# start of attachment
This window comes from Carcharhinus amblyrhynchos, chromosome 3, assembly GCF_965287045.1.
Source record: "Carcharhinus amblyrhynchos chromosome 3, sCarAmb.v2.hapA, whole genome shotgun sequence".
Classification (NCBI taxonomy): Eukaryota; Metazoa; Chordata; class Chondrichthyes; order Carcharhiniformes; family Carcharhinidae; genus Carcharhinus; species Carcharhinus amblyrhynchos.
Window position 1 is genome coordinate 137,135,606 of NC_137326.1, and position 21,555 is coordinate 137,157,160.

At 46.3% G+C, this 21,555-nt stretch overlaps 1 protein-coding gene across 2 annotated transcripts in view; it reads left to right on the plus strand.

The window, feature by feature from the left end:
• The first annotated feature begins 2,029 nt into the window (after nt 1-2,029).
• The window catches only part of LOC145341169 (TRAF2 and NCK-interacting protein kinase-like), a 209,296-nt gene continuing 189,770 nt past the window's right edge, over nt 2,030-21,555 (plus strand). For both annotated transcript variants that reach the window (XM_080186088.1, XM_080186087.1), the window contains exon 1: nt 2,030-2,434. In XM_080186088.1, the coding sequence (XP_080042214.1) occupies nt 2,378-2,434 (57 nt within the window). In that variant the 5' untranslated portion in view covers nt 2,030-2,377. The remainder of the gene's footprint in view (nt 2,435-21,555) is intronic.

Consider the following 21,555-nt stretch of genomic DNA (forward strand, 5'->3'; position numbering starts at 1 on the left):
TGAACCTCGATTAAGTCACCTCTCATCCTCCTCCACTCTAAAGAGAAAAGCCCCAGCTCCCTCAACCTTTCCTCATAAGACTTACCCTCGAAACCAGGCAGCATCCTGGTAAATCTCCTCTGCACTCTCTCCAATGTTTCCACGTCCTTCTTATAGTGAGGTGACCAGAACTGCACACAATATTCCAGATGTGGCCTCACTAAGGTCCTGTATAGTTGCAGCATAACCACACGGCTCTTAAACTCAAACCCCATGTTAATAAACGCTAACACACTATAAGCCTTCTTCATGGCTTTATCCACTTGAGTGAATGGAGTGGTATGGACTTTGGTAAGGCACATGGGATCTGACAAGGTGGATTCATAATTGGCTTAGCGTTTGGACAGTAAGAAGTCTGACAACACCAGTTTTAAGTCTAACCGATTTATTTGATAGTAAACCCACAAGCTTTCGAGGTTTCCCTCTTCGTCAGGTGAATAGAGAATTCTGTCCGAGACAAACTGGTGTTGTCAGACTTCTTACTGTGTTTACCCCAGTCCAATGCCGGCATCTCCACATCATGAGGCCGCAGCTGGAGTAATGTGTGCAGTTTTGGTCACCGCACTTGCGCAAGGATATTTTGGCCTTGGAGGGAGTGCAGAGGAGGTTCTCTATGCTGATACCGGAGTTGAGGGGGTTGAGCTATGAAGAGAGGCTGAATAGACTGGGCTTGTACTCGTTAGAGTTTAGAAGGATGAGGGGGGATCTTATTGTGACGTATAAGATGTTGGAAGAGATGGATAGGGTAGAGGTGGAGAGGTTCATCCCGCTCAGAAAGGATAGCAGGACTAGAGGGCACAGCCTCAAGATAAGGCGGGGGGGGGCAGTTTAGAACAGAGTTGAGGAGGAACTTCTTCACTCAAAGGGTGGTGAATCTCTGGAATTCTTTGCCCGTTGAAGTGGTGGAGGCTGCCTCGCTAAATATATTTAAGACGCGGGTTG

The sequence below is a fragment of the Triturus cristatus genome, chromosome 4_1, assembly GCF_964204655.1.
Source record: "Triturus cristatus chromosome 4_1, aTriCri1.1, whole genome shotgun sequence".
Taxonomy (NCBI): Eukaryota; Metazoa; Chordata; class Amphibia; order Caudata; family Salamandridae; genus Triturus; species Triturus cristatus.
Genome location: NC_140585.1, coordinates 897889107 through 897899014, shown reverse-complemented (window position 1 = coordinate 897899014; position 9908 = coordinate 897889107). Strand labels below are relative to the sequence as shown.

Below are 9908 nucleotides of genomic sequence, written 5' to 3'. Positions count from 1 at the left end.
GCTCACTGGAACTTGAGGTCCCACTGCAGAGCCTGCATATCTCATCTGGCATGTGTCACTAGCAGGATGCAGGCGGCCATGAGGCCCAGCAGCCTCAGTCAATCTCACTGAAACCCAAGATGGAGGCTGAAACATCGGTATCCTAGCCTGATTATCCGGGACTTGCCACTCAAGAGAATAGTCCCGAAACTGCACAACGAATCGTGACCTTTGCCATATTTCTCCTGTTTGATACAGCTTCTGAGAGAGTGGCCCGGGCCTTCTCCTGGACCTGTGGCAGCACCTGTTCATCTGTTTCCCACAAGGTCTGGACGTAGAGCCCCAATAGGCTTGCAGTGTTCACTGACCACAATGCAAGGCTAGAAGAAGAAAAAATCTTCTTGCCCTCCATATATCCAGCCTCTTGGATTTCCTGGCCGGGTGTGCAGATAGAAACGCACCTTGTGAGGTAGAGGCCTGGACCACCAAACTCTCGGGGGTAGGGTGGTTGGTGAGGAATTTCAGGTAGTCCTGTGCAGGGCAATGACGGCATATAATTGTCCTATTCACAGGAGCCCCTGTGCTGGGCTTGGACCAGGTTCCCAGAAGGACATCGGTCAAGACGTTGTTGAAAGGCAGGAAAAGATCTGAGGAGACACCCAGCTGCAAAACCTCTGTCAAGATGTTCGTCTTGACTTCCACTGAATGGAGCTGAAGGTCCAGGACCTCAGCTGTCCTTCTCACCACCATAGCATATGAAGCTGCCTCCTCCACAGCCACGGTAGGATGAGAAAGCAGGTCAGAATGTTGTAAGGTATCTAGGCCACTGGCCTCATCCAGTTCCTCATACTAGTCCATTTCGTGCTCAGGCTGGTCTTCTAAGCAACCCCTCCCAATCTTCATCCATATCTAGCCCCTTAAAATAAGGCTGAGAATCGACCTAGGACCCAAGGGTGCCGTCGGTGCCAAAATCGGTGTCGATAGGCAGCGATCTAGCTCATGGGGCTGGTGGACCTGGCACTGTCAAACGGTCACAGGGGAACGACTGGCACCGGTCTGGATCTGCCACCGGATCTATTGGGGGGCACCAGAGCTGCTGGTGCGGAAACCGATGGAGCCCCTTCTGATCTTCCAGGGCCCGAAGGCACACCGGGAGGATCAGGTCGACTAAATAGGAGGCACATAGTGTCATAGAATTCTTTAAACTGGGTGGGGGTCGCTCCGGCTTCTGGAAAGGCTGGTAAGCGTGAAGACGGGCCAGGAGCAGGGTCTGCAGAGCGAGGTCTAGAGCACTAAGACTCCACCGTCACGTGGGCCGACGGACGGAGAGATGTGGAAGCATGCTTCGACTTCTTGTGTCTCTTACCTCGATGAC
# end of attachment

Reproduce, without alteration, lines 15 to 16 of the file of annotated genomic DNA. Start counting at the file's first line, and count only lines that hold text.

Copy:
Below are 9908 nucleotides of genomic sequence, written 5' to 3'. Positions count from 1 at the left end.
GCTCACTGGAACTTGAGGTCCCACTGCAGAGCCTGCATATCTCATCTGGCATGTGTCACTAGCAGGATGCAGGCGGCCATGAGGCCCAGCAGCCTCAGTCAATCTCACTGAAACCCAAGATGGAGGCTGAAACATCGGTATCCTAGCCTGATTATCCGGGACTTGCCACTCAAGAGAATAGTCCCGAAACTGCACAACGAATCGTGACCTTTGCCATATTTCTCCTGTTTGATACAGCTTCTGAGAGAGTGGCCCGGGCCTTCTCCTGGACCTGTGGCAGCACCTGTTCATCTGTTTCCCACAAGGTCTGGACGTAGAGCCCCAATAGGCTTGCAGTGTTCACTGACCACAATGCAAGGCTAGAAGAAGAAAAAATCTTCTTGCCCTCCATATATCCAGCCTCTTGGATTTCCTGGCCGGGTGTGCAGATAGAAACGCACCTTGTGAGGTAGAGGCCTGGACCACCAAACTCTCGGGGGTAGGGTGGTTGGTGAGGAATTTCAGGTAGTCCTGTGCAGGGCAATGACGGCATATAATTGTCCTATTCACAGGAGCCCCTGTGCTGGGCTTGGACCAGGTTCCCAGAAGGACATCGGTCAAGACGTTGTTGAAAGGCAGGAAAAGATCTGAGGAGACACCCAGCTGCAAAACCTCTGTCAAGATGTTCGTCTTGACTTCCACTGAATGGAGCTGAAGGTCCAGGACCTCAGCTGTCCTTCTCACCACCATAGCATATGAAGCTGCCTCCTCCACAGCCACGGTAGGATGAGAAAGCAGGTCAGAATGTTGTAAGGTATCTAGGCCACTGGCCTCATCCAGTTCCTCATACTAGTCCATTTCGTGCTCAGGCTGGTCTTCTAAGCAACCCCTCCCAATCTTCATCCATATCTAGCCCCTTAAAATAAGGCTGAGAATCGACCTAGGACCCAAGGGTGCCGTCGGTGCCAAAATCGGTGTCGATAGGCAGCGATCTAGCTCATGGGGCTGGTGGACCTGGCACTGTCAAACGGTCACAGGGGAACGACTGGCACCGGTCTGGATCTGCCACCGGATCTATTGGGGGGCACCAGAGCTGCTGGTGCGGAAACCGATGGAGCCCCTTCTGATCTTCCAGGGCCCGAAGGCACACCGGGAGGATCAGGTCGACTAAATAGGAGGCACATAGTGTCATAGAATTCTTTAAACTGGGTGGGGGTCGCTCCGGCTTCTGGAAAGGCTGGTAAGCGTGAAGACGGGCCAGGAGCAGGGTCTGCAGAGCGAGGTCTAGAGCACTAAGACTCCACCGTCACGTGGGCCGACGGACGGAGAGATGTGGAAGCATGCTTCGACTTCTTGTGTCTCTTACCTCGATGAC